Thoroton's History of Nottinghamshire: Volume 3, Republished With Large Additions By John Throsby. Originally published by J Throsby, Nottingham, 1796.
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Had three bov. of the Soc of Maunsfeld, and in Clumber were two manors of Roger de Buslies fee, which before the conquest Adeluvol and Vlchil had, and paid as for five bov. to the geld (fn. 1) The land being two car. Part of it, viz. two bov. was waste which Fulc held. In the other Vlchel had under Roger one car. and one mill of 12d. pasture wood two qu. long, one qu. broad. In the confessours time this was 20s. when Doomsday book was made 4s.
(fn. 2) The woods of Clumbre were of the sokage of Maunsfeld and Wodehouse, and the bound begun at Suthones, and extended itself by the way which was called Kirkegate, and led to Wirksop, unto the cross, which divided the fee of the king, and the fee of the lord of Wirkesop, and the fee of Tikehull. And towards the east is the kings wood, which wood Thomas de Hayton, Elias, son of Hubert, of the same, and Peter de Clumbre held of the king and of the sokage of Maunesfeld.
(fn. 3) Adam de Hayton, and William, son of Hubert, held two parts of one car. in Luntle, Clumber, Retford, and Misterton, of the honour of Tikehull, for a horse and sac to the constable, when he should go into Wales, and paid no scutage. About the time of H. 6, Robert Hekeling held the third part of a knights fee in Lunde and Clumber.
(fn. 4) King H: 8, 23 Mar. 36 H: 8, granted to Roger, and Robert Taverner, and their heirs, a mess. and lands in Clumbre, late belonging to Newstede at 11s. per annum.
(fn. 5) The same king 22 Novemb. 38 H: 8, granted to John Bellowe, and Robert Bigot, the rectory of Carcolston, and advowson of the vicarage, and a mess. in Clumber, with the appurtenances; and the tythe corn and hay in the fields of Stretton, then in the tenure of Richard Whalley, esquire, late belonging to the priory of Worksop, as in Carcolston is also noted.
(fn. 6) The owners of Works. 1612, are thus set down, Gilbert earl of Shrowsbury, sir Bryan Lassels, knight, of Gateford, Thomas Bowles of Osbarton, esquire, George Eyre, gent. Bryan Taylor, gent. Edward Needham, George Hodgekyne, George Lowe, John Snowden, Rob. Mandevill, chr. Champne senior, Thomas Longley, John Hatfeild, Richard Hatfeild, Robert Lowe, John Dunston, William Jervas, William Goodridge, William Horsfold, and John Rayne.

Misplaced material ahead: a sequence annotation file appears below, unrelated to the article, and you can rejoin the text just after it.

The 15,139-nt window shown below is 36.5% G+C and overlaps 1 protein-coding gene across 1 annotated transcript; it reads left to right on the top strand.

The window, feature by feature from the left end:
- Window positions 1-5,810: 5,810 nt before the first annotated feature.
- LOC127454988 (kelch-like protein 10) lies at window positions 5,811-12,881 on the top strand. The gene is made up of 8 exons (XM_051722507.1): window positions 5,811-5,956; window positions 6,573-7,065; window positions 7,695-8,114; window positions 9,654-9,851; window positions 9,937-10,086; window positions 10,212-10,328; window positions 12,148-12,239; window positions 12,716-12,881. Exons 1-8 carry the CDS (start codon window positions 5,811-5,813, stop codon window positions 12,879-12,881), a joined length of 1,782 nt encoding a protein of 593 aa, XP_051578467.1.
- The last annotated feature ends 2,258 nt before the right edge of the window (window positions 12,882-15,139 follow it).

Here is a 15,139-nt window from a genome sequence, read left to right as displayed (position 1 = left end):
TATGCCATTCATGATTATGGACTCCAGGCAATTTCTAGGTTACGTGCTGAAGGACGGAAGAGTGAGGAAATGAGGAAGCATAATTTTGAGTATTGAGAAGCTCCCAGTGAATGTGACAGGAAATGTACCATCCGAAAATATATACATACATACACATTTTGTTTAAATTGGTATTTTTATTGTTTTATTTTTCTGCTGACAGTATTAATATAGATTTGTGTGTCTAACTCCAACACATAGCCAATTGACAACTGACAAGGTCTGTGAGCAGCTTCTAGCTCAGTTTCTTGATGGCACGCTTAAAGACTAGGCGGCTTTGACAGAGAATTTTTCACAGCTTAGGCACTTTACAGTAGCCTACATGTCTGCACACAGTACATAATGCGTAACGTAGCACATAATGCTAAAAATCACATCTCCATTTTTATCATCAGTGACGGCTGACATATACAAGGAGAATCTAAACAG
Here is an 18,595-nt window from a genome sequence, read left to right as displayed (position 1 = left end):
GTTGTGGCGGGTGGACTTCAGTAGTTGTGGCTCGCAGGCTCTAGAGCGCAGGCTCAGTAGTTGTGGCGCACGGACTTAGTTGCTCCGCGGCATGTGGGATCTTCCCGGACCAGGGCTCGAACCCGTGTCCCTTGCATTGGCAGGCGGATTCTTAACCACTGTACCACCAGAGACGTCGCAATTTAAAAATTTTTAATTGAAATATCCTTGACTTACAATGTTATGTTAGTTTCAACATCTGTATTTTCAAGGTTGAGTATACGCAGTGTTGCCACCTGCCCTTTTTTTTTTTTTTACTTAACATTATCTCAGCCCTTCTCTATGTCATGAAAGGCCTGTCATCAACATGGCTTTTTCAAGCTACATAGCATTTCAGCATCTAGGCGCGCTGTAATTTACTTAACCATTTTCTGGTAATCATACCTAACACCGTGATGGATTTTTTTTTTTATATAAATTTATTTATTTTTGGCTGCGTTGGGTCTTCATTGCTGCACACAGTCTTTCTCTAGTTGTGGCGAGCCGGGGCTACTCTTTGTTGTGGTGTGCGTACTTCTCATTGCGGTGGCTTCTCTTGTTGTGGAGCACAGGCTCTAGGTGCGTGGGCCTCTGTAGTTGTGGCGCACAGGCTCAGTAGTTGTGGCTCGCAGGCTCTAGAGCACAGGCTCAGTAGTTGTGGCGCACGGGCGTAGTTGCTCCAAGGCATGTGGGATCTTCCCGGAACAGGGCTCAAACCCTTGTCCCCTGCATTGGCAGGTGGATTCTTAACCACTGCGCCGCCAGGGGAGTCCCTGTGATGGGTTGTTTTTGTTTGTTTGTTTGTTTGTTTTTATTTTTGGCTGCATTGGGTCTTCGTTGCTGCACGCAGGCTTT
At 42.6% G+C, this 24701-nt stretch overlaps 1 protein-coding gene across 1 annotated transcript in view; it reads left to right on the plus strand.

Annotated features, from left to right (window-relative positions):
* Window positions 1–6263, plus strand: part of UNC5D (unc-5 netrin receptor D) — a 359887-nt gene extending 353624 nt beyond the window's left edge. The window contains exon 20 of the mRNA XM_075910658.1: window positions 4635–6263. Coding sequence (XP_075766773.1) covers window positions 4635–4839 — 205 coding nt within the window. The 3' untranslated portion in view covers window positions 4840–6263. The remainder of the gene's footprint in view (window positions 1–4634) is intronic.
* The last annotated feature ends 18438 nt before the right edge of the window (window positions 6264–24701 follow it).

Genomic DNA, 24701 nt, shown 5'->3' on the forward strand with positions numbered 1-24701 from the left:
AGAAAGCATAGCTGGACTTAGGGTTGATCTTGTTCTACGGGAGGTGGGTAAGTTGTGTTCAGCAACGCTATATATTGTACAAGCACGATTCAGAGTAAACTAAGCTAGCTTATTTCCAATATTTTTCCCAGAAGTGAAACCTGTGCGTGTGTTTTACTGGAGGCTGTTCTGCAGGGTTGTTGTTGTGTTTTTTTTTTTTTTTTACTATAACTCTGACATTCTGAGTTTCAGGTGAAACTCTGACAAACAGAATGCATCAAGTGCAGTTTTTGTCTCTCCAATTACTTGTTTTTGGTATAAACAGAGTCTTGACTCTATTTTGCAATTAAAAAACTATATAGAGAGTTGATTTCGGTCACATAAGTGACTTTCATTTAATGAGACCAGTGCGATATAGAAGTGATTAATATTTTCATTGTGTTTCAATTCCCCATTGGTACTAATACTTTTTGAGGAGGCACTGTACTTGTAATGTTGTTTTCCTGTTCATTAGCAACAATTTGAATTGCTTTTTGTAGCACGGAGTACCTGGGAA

(fn. 7) The vicarage of Wirksop was twenty marks when the prior was patron: 'Tis now in the kings books 12l. 4s. 2d. value, and the last patron sir Francis Rodes.
[Throsby] Clumber Park.
The duke of Newcastle's dwelling in this place is truly magnificent, although the building is neither lofty nor very extensive. From the new bridge, which spans the apparent endless stream which waters Clumber, there appears an harmonious whole of granduer: the proud chested swans which sail gently in numbers to and fro in the space between the bridge and the house, happily corresponding in complexion with every thing of art in view, blended with the various natural tints of foliage which surround you (if I may be allowed the expression) paradises the mind.
When I first visited Clumber, I entered the park from Worksop through an entrance more than two miles from the house, cresent formed, and rich in effect, topped with the arms of the family. Within the park the country opens upon you with splendour, rich in effect and delightful to the eye. The sir and wood scenery around, in May, were warmed with patches of broom and gorse, then in golden hue, left, it may be presumed, for ornament. (fn. 8) The hills or rather rising grounds, are beautifully cloathed with woody scenery, the lawns are as smooth: on the surface, as a calm water scene; but the solemn silence around and the sable escutcheon, emblem of lately departed dignity, which came in view as we approached the dwelling, checked the roving mind in the contemplation of this rich and lovely abode. (fn. 9) Here and in our travel within Clumber park, for two hours, we saw not a human form; but there was enough to admire; for the walks are every where adorned with rich plantations seated in the happiest succession. At an age when men in general are not enamoured with a looking back on their youthful years, I could not help indulging an innocent thought, that these were the sweetest love walks I had ever seen: here youth, beauty and innocence might solace in a reciprocal exchange of vows and sentiments, in uninterrupted retirement; silent as the grave, except from the melody of the little warbling foresters, and the bleating, at intervals, of the playful lambkins.
Clumber is a modern building, built about 25 years ago, and stands, we are told, on the site of an old rabbit warren. This residence is splendidly fitted up and richly furnished. (fn. 10)
I cannot help remarking here, that in this park, the stranger is accommodated at every cross-road with an excellent direction-post; in Thoresby park such posts appear, but for some reason they have lately had boards nailed over the inscriptions, they therefore are as intelligent as a dumb man; in Welbec park you may get into a road, which a man might expect would lead him out of the park, but at the end of which one of these unfriendly gentlemen presents you with his broad-face and angerly says, No road this way: in that park I have been thrice, and twice I have been obliged to go round about the nighest way home. I mean this as no sort of censure upon the conduct of the owners of the two last mentioned domains; but as a stranger, feeling disappointment from a cause he is in no wife competent to judge of, he must observe; Such things are.